Funeral Services will be held 2 p.m. on Thursday, October 21, 2010, at Oakey's South Chapel with the Rev. C. Nelson Harris officiating. Entombment will follow in The Chapel of Light Mausoleum at Evergreen Burial Park. The family will receive friends from 5 to 7 p.m. on Wednesday, October 20, 2010, at Oakey's South Chapel, 540-989-3131.

 
Published in Roanoke Times from October 20 to October 21, 2010
   
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World War II
From Month/Year
December / 1941
To Month/Year
September / 1945

Description
Overview of World War II 

World War II killed more people, involved more nations, and cost more money than any other war in history. Altogether, 70 million people served in the armed forces during the war, and 17 million combatants died. Civilian deaths were ever greater. At least 19 million Soviet civilians, 10 million Chinese, and 6 million European Jews lost their lives during the war.

World War II was truly a global war. Some 70 nations took part in the conflict, and fighting took place on the continents of Africa, Asia, and Europe, as well as on the high seas. Entire societies participated as soldiers or as war workers, while others were persecuted as victims of occupation and mass murder.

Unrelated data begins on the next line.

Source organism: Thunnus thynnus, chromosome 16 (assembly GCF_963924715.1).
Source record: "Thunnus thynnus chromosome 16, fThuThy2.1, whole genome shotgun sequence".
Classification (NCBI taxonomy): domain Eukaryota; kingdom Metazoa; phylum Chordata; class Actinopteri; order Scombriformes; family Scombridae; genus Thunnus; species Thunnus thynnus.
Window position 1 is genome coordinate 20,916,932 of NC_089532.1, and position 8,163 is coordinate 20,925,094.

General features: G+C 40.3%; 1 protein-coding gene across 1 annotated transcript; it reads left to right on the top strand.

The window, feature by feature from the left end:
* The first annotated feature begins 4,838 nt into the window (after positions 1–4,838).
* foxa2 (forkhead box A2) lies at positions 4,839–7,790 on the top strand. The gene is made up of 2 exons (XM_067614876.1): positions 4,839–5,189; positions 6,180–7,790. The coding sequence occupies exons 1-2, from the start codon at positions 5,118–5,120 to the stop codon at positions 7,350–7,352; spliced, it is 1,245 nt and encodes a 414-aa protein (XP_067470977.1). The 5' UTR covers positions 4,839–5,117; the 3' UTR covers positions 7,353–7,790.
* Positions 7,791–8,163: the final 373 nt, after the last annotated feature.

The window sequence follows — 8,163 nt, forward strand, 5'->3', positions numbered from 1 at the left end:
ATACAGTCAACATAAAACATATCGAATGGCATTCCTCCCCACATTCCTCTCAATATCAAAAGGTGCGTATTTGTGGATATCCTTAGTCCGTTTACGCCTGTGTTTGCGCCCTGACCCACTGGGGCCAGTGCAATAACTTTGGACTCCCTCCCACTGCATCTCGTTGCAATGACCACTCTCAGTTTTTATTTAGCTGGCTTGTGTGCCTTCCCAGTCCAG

World War II cost the United States a million causalities and nearly 400,000 deaths. In both domestic and foreign affairs, its consequences were far-reaching. It ended the Depression, brought millions of married women into the workforce, initiated sweeping changes in the lives of the nation's minority groups, and dramatically expanded government's presence in American life.

The War at Home & Abroad

On September 1, 1939, World War II started when Germany invaded Poland. By November 1942, the Axis powers controlled territory from Norway to North Africa and from France to the Soviet Union. After defeating the Axis in North Africa in May 1941, the United States and its Allies invaded Sicily in July 1943 and forced Italy to surrender in September. On D-Day, June 6, 1944, the Allies landed in Northern France. In December, a German counteroffensive (the Battle of the Bulge) failed. Germany surrendered in May 1945.

The United States entered the war following a surprise attack by Japan on the U.S. Pacific fleet in Hawaii. The United States and its Allies halted Japanese expansion at the Battle of Midway in June 1942 and in other campaigns in the South Pacific. From 1943 to August 1945, the Allies hopped from island to island across the Central Pacific and also battled the Japanese in China, Burma, and India. Japan agreed to surrender on August 14, 1945 after the United States dropped the first atomic bombs on the Japanese cities of Hiroshima and Nagasaki.

Consequences: